If you are looking for an answer to the question What is Artificial Intelligence? and you only have a minute, then here's the definition the Association for the Advancement of Artificial Intelligence offers on its home page: "the scientific understanding of the mechanisms underlying thought and intelligent behavior and their embodiment in machines."
However, if you are fortunate enough to have more than a minute, then please get ready to embark upon an exciting journey exploring AI (but beware, it could last a lifetime) …
If your company is looking for an anti-spam and anti-phishing solution, Gatefy will solve your problem. Gatefy Email Security (GES) is a solution that protects your company against different types of email threats, such as spam, phishing, ransomware, virus, BEC (Business Email Compromise), and social engineering. GES is compatible with several email providers, such as Office 365, G Suite, Exchange, and Zimbra. In practice, it adds an advanced layer of protection to your line of defense, offering great value for money. As we're talking about a security and data protection tool, Gatefy anti-spam and anti-phishing solution also helps your company to comply with laws and regulations, as is the case with LGPD in Brazil, GDPR in Europe, and CCPA in California. Email is the primary vector used by hackers to compromise companies.
Did you know Mariarosaria Taddeo, the Deputy Director of the Oxford Internet Institute's Digital Ethics Lab, is speaking at TNW2020 this year? Check out her session on'Shaping the future of AI: International policy outlook' here. Artificial intelligence is increasingly affecting our everyday lives. The field has the potential to make the world a healthier, wealthier, and more efficient place. But it also poses vast safety and security risks.
Campaigns and elections have always been about data--underneath the empathetic promises to fix your problems and fight for your family, it's a business of metrics. If a campaign is lucky, it will find its way through a wilderness of polling, voter attributes, demographics, turnout, impressions, gerrymandering, and ad buys to connect with voters in a way that moves or even inspires them. Obama, MAGA, AOC--all have had some of that special sauce. Still, campaigns that collect and use the numbers best win. That's been true for some time, of course.
Artificial Intelligence is a hot topic. Applications based on machine learning make the news on a near-daily basis. Smart police cameras steered by algorithms can register drivers holding cell phones with great precision. Algorithms can dynamically determine the real-time prices for taxi rides, hotel rooms, airplane seats, and so on. High-frequency traders are getting rich as they sleep by letting their secret algorithms do the work.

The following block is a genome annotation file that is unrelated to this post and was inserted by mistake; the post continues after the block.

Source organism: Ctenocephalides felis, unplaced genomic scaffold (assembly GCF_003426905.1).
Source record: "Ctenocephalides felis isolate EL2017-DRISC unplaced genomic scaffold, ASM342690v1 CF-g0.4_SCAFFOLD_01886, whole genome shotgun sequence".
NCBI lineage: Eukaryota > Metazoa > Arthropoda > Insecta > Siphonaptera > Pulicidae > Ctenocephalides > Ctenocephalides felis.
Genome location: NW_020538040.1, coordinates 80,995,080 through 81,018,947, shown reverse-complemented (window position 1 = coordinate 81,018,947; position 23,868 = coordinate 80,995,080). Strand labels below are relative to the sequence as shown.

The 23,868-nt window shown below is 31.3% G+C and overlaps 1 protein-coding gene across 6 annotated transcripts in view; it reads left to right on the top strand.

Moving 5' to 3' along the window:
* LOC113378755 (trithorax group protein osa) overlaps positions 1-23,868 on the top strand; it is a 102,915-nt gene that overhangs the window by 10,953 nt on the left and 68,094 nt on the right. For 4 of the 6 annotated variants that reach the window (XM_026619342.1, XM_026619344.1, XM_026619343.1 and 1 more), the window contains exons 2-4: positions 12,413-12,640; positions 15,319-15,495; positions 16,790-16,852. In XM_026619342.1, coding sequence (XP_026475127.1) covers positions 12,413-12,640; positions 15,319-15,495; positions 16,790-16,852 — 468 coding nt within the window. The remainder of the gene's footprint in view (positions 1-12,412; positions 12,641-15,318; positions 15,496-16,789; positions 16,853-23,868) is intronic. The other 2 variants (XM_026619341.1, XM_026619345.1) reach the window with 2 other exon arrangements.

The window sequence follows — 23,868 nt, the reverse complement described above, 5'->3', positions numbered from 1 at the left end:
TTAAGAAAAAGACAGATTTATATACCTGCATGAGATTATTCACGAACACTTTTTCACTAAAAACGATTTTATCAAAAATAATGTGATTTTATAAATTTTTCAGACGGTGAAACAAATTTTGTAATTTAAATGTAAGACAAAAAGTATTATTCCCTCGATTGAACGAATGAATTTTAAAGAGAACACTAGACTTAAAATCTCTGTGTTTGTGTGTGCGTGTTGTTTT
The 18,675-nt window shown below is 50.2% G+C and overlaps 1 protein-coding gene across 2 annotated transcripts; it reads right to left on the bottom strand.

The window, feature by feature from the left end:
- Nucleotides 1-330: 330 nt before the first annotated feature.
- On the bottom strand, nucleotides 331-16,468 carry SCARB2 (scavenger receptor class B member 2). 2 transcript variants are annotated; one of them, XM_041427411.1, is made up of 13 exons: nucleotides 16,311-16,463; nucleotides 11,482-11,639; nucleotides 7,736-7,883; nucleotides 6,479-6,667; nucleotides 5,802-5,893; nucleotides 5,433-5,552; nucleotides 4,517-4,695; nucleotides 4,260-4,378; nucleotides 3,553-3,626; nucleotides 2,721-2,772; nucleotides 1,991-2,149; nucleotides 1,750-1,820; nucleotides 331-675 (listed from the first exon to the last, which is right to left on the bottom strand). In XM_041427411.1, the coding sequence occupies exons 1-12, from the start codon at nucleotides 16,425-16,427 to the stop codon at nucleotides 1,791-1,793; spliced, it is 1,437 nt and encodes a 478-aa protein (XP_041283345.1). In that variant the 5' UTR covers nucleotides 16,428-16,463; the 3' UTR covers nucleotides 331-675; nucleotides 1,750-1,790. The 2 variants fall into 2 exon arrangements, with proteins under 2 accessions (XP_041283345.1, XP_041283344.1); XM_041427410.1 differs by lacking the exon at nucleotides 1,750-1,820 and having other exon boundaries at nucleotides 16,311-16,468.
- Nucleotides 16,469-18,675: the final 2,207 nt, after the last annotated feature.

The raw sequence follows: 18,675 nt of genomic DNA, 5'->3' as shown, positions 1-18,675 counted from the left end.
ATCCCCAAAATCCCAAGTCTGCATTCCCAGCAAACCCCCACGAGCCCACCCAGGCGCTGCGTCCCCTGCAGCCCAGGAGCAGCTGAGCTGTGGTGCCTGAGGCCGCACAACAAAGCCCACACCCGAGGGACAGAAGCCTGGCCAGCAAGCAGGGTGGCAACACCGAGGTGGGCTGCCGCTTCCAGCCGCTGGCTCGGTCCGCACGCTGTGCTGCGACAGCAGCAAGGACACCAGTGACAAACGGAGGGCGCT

Editor's Note: The use of face recognition technology in policing has been a long-standing subject of concern, even more-so now after the murder of George Floyd and the demonstrations that have followed. In this article, Mike Loukides, VP of Content Strategy at O'Reilly Media, reviews how companies and cities have addressed these concerns, as well as ways in which individuals can mitigate face recognition technology or even use it to increase accountability. We'd love to hear from you about what you think about this piece. Largely on the impetus of the Black Lives Matter movement, the public's response to the murder of George Floyd, and the subsequent demonstrations, we've seen increased concern about the use of facial identification in policing. First, in a highly publicized wave of announcements, IBM, Microsoft, and Amazon have announced that they will not sell face recognition technology to police forces.
First, the two cumulative criteria proposed by the Commission will inevitably be incomplete, leaving some applications out. That's the tradeoff for simple rules – they miss the mark in a small but significant number of cases. To work properly, simple rules must be supplemented by a general catch-all category for other high-risk applications that would not qualify under the two-criteria test. If you add a catch-all test (which would be necessary in our view), the goal of legal certainty would be largely defeated. Second, the "high risk" criterion will interfere with other legal concepts and thresholds that already apply to AI applications.